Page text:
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Thread: Behind the scenes movie videography

  1. #1

    Default Behind the scenes movie videography

    I was thinking about how cool it would be (in an ideal world) to run a business shooting and editing behind-the-scenes videos for big movies. Of course, it would be very difficult to get the first gig. I have searched the net for the video companies that do this but can't find anything.

    Anyone have an idea who does the videoing for films, such as the new Bond film for example? I wonder how one would go about applying for a job.

  2. #2
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    I'm only guessing here but they probably shoot it themselves, a small film unit is set up or hired and this means the studio has total control over what and who are shown in the behind the scenes documentaries you see on DVD's. It's unlikely they would want some outside crew running around a set finding things the studio didn't want their competitors knowing.

    That also applies to digging up dirt on the actors, the director, who's sleeping with who etc etc.
    Last edited by Nikosony; 01-24-2008 at 10:36 PM.

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    That would be cool. Strikes me the first thing you need to do is research - do films companys contract this work out, if so to whom and why? Personally, I have no idea.

    As Nikosony implies I suspect it is a bit of a closed shop - all who knows who sort of stuff.

    I think you need to take the long view. Set up a production company, do lots of little jobs that are n the same ball park - like low budget indie stuff where the way in will be easier, get known, get a good reputation, and so on...

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    The "making of" documentaries are done by the producers themselves. I have shot footage for a few features, and the making of "Bourne Supremacy" in Berlin and am always employed (indirectly) by the producers of the film. Nikosony has hit the nail on the head, the "behind the scenes" documentary is intended as a thirty minute trailer for the film and you won't see anything negative. Thinking about it, all of us are former "features" people who now work in television, including the soundies. The idea being that we know our way around a set and won't interrupt the filming.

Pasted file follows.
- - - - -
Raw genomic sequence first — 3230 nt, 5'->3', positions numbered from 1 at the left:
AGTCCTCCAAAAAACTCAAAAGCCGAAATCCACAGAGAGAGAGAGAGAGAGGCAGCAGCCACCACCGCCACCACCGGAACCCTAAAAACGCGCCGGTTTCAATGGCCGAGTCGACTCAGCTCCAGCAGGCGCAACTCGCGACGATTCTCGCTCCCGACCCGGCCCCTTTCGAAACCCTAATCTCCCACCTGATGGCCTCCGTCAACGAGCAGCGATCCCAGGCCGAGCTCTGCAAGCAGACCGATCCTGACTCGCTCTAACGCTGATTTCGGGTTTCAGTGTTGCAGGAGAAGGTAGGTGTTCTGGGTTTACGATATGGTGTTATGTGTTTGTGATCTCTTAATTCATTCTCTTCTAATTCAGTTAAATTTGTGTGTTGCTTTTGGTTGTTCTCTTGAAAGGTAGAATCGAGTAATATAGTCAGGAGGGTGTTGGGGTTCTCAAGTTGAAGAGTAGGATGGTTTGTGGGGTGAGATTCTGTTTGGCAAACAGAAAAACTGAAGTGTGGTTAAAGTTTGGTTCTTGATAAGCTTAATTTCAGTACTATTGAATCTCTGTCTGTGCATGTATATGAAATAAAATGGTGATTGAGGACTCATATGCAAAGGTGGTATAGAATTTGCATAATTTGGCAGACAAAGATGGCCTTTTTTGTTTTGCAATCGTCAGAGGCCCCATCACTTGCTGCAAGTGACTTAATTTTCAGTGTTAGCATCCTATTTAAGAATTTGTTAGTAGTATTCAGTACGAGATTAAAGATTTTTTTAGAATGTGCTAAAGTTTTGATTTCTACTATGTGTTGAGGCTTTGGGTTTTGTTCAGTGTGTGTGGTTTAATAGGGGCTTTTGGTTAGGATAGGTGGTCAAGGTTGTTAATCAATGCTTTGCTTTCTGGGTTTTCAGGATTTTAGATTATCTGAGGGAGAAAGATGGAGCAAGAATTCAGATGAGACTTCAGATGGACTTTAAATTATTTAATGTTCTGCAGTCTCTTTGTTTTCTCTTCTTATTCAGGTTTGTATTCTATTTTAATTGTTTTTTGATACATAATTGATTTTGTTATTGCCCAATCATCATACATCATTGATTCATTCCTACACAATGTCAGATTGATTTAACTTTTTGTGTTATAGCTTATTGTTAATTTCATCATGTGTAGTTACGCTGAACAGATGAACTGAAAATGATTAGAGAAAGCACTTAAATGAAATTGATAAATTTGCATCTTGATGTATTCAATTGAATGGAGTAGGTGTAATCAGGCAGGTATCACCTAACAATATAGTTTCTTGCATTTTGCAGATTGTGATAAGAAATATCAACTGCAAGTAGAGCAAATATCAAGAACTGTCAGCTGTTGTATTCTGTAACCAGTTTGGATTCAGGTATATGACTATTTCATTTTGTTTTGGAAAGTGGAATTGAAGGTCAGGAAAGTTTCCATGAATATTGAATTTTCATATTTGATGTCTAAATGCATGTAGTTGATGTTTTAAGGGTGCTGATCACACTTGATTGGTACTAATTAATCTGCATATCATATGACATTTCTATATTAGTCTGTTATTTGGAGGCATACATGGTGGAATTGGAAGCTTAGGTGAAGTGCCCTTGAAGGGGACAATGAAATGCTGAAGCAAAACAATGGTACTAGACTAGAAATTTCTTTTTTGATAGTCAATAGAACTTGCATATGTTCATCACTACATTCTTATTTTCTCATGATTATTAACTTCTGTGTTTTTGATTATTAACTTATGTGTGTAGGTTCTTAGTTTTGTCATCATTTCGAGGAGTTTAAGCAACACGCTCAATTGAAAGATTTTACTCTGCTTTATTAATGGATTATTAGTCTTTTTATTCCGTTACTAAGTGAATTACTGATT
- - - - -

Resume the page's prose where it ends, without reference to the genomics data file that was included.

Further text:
Occasionally a broadcaster might get an invite from the production to visit the location for a day but not to make a whole documentary.

    Film sets (using the term loosly) are chaotic enough without having "wild cards" running around. That's why it tends to be a small clique. The actors like to know that they're not going to be filmed picking their nose and the crew want to know that the making-of team won't get in the way of their work. The feature's producers will usually get another production company to produce the "making of" but will have strict control over the content, sometimes even insisting on retaining all footage, especially the stuff which doesn't get in the "official" production. With tens of millions invested in a film, they won't want some oik with a camcorder having the potential to make them look less than perfect.

    However... there are hundreds of independent productions made every year and I'm sure that they'd love to have someone do a "making of". Don't expect to get paid though. Once you've shown that you can be trusted to produce "making of" documentaries, you might get a contract for a smaller feature. I suggest having a look through publications like "Broadcast", "Showreel" or "Media News" to see what's going on at the moment.

  5. #5

    Default

    Quote Originally Posted by The Guru View Post
    However... there are hundreds of independent productions made every year and I'm sure that they'd love to have someone do a "making of". Don't expect to get paid though. Once you've shown that you can be trusted to produce "making of" documentaries, you might get a contract for a smaller feature. I suggest having a look through publications like "Broadcast", "Showreel" or "Media News" to see what's going on at the moment.
    A very excellent suggestion, you can find local independent film groups everywhere. As an example I know there is a group in Green Bay Wisconsin.
    I Google 'Green Bay Independent Films' and got this
    Green Bay Film Society, Green Bay, Wisconsin

    You can Google the same thing for any semi-major city in the world and probably come up with something. You might also find something at Sonnybo, an independent film site Sonnyboo.com, your source for drinkable short films - you heard me
    Or here, Welcome to IndieFilms one of many independent film sites.

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